The rising number of CMBS restructurings helped push up the amount of distressed real estate in the US by almost 41 percent in April, taking the total value of troubled property in the country to more than $184.6 billion.
According to data provider Real Capital Analytics, a recently revised approach to CMBS loan modifications has contributed to $12.8 billion worth of new real estate distress being reported last month. In September, the US Internal Revenue Service said CMBS special servicers could pre-empt defaults by allowing loan modifications “prior to an imminent default”, rather than only afterwards. Approximately 60 percent of the new troubled real estate recorded by RCA is tied to CMBS-backed assets, up from just 5 percent in March.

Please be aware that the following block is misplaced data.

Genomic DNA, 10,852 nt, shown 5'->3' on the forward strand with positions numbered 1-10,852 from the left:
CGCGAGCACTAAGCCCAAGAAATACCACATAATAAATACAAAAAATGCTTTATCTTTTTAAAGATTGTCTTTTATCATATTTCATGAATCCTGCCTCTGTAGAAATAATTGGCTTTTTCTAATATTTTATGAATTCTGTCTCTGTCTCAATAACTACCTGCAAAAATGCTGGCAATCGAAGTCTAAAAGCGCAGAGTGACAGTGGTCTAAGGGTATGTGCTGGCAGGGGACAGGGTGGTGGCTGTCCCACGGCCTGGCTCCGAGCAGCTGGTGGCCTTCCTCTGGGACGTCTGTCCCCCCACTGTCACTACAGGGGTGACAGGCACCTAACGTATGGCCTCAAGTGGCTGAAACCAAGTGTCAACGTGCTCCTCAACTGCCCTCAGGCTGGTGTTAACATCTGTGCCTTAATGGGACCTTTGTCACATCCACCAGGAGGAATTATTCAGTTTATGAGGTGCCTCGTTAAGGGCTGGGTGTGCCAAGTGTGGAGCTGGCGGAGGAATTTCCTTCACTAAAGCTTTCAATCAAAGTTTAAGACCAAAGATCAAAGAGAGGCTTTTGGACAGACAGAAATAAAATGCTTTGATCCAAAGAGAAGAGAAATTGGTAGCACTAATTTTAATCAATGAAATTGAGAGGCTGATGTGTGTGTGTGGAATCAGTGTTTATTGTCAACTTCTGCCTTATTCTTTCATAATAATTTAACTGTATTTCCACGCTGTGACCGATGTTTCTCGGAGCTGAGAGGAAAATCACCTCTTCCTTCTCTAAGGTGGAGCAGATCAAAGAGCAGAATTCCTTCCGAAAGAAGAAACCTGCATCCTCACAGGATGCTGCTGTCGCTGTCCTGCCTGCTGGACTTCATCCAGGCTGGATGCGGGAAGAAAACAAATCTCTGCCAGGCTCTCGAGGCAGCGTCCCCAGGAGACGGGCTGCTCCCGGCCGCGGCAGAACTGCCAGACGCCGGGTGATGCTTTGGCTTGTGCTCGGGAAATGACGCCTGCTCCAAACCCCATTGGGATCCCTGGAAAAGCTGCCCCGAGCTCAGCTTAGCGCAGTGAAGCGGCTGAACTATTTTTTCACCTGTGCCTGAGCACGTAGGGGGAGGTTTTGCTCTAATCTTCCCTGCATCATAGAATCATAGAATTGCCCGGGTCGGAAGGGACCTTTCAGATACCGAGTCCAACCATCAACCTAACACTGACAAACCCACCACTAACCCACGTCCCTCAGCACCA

RCA classes distressed real estate as having fallen into default, foreclosure or bankruptcy. Including real estate where troubled loans have been restructured and resolved, the amount of distress climbs to $239 billion.
The climb in the level of real estate distress in April came primarily from the office and hotel sectors, both of which observed major assets and portfolios sink into troubled territory. Morgan Stanley’s $2 billion default on the Revel casino-hotel project in Atlantic City was a significant contributor to RCA’s figures in April.
Last week, Lehman Brothers Holdings won court approval to restructure $5.2 billion of debt of apartment complex owner Archstone Smith. Lehman, which acquired Archstone with Tishman Speyer for $22 billion in a 2007 take-private, had already restructured $485m of Archstone’s debt last March to ease the apartment owner’s liquidity problems.
The pain is expected to last, according to RCA, with the New York-based firm having already tracked roughly $10 billion of new distress in May alone.